At Columbia, Remembering a Revolution





Forty years ago, they launched a student protest at Columbia University that involved the occupation of five campus buildings, the hostage-taking of a dean, 712 arrests and injuries to scores of students, faculty members and police officers.

Now, they are lawyers, judges, playwrights, poets, professors and ministers. They gathered this weekend back on campus with former classmates to hear memories of those events and occasionally raise a revolutionary fist for old times' sake.

"Strangest reunion I ever saw," said Victoria Benitez, a spokeswoman for the university, which did not sponsor the event.

Some of the most radical are no longer fomenting revolution. Mark Rudd, the student leader who later helped start the Weather Underground and spent seven years as a fugitive, is now retired from a community college in Albuquerque.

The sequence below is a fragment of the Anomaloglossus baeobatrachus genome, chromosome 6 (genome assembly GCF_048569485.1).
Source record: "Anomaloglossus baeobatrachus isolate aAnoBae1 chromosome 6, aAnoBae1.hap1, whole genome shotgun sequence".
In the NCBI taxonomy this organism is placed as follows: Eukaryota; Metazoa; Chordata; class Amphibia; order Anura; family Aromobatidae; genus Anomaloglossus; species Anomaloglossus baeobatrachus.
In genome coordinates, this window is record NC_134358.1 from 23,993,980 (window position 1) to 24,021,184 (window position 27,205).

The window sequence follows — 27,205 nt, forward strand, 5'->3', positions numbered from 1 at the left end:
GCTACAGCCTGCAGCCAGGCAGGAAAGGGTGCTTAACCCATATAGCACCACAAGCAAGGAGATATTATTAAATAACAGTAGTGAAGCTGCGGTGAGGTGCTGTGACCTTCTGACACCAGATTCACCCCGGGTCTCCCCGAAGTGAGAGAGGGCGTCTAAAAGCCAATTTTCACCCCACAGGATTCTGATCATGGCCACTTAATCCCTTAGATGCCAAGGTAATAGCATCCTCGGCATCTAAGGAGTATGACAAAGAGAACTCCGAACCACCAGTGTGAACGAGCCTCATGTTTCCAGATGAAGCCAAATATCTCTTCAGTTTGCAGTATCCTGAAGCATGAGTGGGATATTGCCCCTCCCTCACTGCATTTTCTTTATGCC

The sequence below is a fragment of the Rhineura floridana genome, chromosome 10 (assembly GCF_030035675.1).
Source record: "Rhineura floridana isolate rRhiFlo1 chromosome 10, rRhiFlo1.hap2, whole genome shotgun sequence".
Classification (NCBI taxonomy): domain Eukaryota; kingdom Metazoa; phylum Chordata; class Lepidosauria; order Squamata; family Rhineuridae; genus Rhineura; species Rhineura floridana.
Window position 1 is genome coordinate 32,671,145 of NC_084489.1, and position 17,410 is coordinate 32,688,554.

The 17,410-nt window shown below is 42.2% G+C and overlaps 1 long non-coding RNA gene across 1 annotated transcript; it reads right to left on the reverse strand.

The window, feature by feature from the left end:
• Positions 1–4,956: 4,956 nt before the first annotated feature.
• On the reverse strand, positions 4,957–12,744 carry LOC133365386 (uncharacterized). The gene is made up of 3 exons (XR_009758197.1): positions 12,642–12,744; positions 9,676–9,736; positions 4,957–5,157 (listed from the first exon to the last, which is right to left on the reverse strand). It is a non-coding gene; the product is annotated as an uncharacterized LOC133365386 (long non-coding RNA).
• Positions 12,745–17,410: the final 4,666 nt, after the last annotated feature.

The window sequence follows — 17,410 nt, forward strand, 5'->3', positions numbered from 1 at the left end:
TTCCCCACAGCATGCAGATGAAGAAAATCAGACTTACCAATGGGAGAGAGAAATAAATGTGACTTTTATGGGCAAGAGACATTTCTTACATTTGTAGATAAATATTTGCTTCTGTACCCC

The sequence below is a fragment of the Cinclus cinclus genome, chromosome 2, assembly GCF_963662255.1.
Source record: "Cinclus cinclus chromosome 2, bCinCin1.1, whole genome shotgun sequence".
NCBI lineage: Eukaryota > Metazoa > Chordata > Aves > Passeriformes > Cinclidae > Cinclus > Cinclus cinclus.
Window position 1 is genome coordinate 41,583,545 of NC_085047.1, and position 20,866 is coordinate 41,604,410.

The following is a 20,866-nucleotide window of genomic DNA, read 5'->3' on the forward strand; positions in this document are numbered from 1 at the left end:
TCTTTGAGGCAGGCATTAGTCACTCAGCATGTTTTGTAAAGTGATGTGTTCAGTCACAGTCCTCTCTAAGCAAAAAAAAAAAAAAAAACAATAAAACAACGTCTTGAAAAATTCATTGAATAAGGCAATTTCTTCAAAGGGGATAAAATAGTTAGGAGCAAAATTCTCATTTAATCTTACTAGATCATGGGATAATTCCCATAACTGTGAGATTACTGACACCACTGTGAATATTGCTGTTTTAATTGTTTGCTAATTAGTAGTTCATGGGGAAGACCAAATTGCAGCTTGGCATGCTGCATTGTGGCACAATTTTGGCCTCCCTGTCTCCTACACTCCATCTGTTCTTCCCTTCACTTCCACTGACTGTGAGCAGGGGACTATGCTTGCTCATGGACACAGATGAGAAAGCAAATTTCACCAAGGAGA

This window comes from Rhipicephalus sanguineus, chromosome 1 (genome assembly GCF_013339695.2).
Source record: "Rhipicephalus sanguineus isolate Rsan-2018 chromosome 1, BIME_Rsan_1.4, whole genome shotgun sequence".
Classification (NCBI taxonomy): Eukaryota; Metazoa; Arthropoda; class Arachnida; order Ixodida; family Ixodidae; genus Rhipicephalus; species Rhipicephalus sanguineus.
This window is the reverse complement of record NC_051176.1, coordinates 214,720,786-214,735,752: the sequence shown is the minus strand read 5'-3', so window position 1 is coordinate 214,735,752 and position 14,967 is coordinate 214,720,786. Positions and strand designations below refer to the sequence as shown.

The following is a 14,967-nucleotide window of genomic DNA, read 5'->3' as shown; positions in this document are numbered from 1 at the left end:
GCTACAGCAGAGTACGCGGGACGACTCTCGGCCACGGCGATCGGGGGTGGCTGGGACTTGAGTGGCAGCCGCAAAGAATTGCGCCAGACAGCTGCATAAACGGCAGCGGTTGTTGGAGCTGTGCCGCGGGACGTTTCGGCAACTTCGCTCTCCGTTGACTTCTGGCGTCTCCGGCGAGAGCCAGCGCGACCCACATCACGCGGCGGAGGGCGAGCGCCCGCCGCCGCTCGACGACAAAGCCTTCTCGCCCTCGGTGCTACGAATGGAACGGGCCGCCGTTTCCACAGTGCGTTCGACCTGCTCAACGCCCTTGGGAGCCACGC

The idea for the reunion developed at the prestigious World Economic Forum in Switzerland, where Robert Friedman, editor of the student newspaper in 1968 and now an editor at Bloomberg News, ran into the current Columbia University president.

But many of the student protesters of 1968 see their effort as part of a series of upheavals in American society that prompted deep change. They say the events also shaped their personal and professional decisions, and the people they became.

Related Links

  • Columbia’s Radicals of 1968 Hold a Bittersweet Reunion (NYT)


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